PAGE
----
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Business leaders give mixed forecast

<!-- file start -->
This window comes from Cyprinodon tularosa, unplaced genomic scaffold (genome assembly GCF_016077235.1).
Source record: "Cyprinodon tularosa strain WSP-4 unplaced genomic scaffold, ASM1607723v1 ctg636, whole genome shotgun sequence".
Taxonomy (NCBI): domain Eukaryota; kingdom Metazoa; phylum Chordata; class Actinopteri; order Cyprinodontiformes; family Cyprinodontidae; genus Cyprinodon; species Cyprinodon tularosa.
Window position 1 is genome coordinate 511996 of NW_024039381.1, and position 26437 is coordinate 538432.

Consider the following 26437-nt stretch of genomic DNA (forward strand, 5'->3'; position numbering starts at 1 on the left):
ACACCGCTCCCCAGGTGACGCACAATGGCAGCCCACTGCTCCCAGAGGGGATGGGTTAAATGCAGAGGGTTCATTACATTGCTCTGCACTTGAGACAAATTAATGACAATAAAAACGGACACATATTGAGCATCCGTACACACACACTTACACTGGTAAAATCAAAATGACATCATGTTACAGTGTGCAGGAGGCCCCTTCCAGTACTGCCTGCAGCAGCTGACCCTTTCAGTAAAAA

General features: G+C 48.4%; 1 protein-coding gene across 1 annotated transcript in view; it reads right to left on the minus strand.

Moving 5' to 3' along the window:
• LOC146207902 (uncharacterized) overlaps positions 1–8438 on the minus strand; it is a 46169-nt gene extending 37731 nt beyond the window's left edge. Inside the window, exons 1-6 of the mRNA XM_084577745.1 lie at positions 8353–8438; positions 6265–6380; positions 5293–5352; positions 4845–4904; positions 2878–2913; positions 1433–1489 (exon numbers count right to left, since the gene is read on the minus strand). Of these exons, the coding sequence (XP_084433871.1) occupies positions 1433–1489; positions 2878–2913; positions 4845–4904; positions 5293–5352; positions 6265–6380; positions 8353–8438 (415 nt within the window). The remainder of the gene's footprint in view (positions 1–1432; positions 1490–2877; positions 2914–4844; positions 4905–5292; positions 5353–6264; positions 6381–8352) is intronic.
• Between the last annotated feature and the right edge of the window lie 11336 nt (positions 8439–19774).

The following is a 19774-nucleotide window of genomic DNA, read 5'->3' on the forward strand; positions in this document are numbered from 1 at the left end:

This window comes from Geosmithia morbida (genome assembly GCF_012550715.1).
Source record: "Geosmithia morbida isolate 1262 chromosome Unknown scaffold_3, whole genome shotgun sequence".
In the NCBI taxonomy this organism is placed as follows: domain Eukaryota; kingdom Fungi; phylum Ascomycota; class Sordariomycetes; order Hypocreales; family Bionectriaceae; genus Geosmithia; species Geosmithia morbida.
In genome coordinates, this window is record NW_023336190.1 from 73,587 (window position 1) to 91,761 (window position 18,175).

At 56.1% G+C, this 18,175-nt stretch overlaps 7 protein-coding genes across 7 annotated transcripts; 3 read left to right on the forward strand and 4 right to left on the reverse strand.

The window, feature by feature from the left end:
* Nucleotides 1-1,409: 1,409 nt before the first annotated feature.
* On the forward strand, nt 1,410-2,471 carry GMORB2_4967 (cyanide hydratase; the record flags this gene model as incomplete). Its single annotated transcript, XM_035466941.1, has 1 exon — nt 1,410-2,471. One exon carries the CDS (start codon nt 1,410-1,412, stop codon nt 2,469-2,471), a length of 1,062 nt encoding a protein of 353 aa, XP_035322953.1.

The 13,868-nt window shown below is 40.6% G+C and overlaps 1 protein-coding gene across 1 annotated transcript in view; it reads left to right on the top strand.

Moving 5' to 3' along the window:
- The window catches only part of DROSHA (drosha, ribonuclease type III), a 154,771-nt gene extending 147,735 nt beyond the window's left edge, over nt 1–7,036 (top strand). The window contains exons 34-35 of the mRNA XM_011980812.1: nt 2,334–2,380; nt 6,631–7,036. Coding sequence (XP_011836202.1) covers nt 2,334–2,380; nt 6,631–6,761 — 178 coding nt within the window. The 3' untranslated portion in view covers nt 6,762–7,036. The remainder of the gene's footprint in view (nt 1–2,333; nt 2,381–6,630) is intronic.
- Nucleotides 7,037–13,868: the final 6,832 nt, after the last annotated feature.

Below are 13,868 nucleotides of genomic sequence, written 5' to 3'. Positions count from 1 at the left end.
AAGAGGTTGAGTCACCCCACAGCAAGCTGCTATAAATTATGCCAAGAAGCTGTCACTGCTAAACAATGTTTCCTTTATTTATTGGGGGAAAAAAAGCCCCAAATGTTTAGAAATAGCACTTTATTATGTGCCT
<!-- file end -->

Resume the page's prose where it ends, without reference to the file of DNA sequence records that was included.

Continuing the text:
Charlotte's business elite gathered Wednesday to hear from the most elite among them. The CEOs of Bank of America, Wells Fargo and Duke Energy all offered their own forecast for the economy in 2010. Combine their comments with those of their audience, and next year could be another painful one for Charlotte. WFAE's Julie Rose reports. Technically, the recession is over because the nation's economy grew slightly last quarter. But nobody's dancing on the front lines of business in the Charlotte region. Here's how Jim Carpenter describes it. He talks to a lot of businesses as the president of the Union County Chamber of Commerce: "They all say things are still slow, but not slowing down," says Carpenter. "There's hope for things getting back to normal, whatever that means. But things are still slow." A lot of people at the Charlotte Chamber's Economic Forecast Luncheon used that word: slow. Rich Davis of IKON office solutions is looking for one sign of improvement. "The job market needs to pick up before we're really gonna see a turnaround," says Davis. He says IKON is hiring for certain positions that come open, but "we're not hiring in general." In October, the Charlotte region's unemployment rate hit 12-percent and that doesn't include all the people who've given up looking for work or taken a part-time job just to get by. And yet, companies are hiring in Charlotte. And people like Jason Bria are still moving to Charlotte to find work. He got a job in just three months. "It is unusual," admits Bria. "I just read in Fortune magazine that the average professional with an advanced degree is unemployed about 26 weeks right now. So to have found a job in 12 weeks, I was feeling pretty lucky and fortunate." Bria was hired as an attorney at Foresite Development which is involved in one business sector that seems to be offering the most hopeful signs at the moment: green energy. But Charlotte is still best known for its banks, and the view from Tryon Street is what local business people turned out for at the Chamber luncheon. Wells Fargo CEO John Stumpf and Bank of America CEO Ken Lewis gave versions of the same forecast: The worst is over. The recovery will be slow but steady. Both banks expect modest improvement in the housing market next year, and they both say consumer spending is a key factor. Right now, Lewis says consumers are more inclined to save, "and frankly, that mindset and more of a look toward savings is good for the long term, but it just doesn't give us that short rebound that we would like to see." But then Jim Rogers took the stand and he all but sucked the air out of the room with his glum predictions. He's the CEO of Duke Energy, which has a front seat to another key economic indicator - demand for electricity. "We look out 5 years and we see the demand flat to slightly up," said Rogers. "Where's the rebound? So, simply put I think the recovery at best is probably very anemic and unclear how long - whether it's two years or five years or more. I think it's anybody's guess." After that, Bank of America's Ken Lewis tried to lighten things up a bit, but went on to admit Rogers could be right. "If he starts that again next year, give him the hook!" said Lewis, laughing. "Frankly, if I had to look back at our view of things, and probably a lot of economists view, you'd have to say we have been optimistic to a fault." And John Stumpf of Wells Fargo added, "I probably don't see it quite as negative as Jim does. And if he's right, I won't be back next year - I'll be retiring with Ken!" That got a good laugh from the audience. But the look on a lot of faces made it clear the sentiment hit a little close to home.